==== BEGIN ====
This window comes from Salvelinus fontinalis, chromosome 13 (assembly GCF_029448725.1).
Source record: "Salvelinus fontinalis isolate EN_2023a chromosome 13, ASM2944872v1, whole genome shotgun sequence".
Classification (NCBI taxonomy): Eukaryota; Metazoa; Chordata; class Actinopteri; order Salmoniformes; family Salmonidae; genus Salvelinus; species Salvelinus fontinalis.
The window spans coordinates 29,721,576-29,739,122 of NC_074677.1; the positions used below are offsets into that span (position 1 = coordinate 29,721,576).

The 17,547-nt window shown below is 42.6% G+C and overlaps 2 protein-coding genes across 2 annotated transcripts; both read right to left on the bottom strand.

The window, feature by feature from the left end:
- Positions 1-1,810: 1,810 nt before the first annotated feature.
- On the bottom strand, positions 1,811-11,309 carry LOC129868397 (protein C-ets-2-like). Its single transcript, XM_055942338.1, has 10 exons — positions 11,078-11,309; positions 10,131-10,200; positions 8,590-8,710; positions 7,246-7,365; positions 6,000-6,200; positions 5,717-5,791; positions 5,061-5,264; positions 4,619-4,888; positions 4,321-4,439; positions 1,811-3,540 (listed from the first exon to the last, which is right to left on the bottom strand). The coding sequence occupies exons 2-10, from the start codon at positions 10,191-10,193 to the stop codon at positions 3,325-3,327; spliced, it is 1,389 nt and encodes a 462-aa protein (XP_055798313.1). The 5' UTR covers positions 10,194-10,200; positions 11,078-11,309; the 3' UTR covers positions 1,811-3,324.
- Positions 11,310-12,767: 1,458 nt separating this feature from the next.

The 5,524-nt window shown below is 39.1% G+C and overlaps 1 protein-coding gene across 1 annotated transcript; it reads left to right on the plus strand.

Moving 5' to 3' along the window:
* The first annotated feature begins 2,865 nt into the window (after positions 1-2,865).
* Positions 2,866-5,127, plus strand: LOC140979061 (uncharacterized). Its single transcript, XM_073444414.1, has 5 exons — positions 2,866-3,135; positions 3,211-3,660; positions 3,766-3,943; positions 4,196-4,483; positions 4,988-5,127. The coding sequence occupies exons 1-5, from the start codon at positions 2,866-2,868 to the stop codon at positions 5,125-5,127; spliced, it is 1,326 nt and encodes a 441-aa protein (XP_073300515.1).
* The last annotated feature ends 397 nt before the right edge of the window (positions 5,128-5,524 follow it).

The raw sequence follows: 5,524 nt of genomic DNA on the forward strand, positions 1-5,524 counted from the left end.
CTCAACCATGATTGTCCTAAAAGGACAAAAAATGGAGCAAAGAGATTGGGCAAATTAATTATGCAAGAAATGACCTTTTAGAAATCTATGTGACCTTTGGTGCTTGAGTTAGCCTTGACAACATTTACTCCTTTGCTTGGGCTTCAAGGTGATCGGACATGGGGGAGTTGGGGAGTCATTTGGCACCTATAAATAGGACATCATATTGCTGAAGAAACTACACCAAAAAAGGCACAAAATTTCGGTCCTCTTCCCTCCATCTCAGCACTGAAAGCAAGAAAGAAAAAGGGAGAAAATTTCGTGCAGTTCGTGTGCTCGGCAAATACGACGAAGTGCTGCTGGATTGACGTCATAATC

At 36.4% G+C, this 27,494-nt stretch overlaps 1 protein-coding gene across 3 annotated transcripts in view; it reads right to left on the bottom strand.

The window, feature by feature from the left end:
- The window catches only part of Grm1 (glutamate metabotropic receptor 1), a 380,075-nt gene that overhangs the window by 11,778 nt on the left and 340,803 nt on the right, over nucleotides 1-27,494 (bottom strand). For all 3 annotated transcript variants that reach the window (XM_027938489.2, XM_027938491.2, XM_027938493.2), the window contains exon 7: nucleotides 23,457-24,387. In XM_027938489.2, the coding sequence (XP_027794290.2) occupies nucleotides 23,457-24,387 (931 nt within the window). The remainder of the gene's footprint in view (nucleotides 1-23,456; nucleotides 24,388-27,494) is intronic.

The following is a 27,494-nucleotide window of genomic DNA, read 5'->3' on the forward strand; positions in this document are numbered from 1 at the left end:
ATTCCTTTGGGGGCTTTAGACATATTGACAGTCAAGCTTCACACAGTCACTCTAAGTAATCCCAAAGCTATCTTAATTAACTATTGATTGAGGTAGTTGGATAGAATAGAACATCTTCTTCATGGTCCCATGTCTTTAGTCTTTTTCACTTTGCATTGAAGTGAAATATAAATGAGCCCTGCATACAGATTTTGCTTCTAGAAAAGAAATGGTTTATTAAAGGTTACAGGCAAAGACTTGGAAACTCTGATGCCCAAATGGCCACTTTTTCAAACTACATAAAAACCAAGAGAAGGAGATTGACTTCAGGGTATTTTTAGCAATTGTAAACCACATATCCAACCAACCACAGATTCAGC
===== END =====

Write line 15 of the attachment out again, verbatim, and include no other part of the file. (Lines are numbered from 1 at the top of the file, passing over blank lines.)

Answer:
The raw sequence follows: 5,524 nt of genomic DNA on the forward strand, positions 1-5,524 counted from the left end.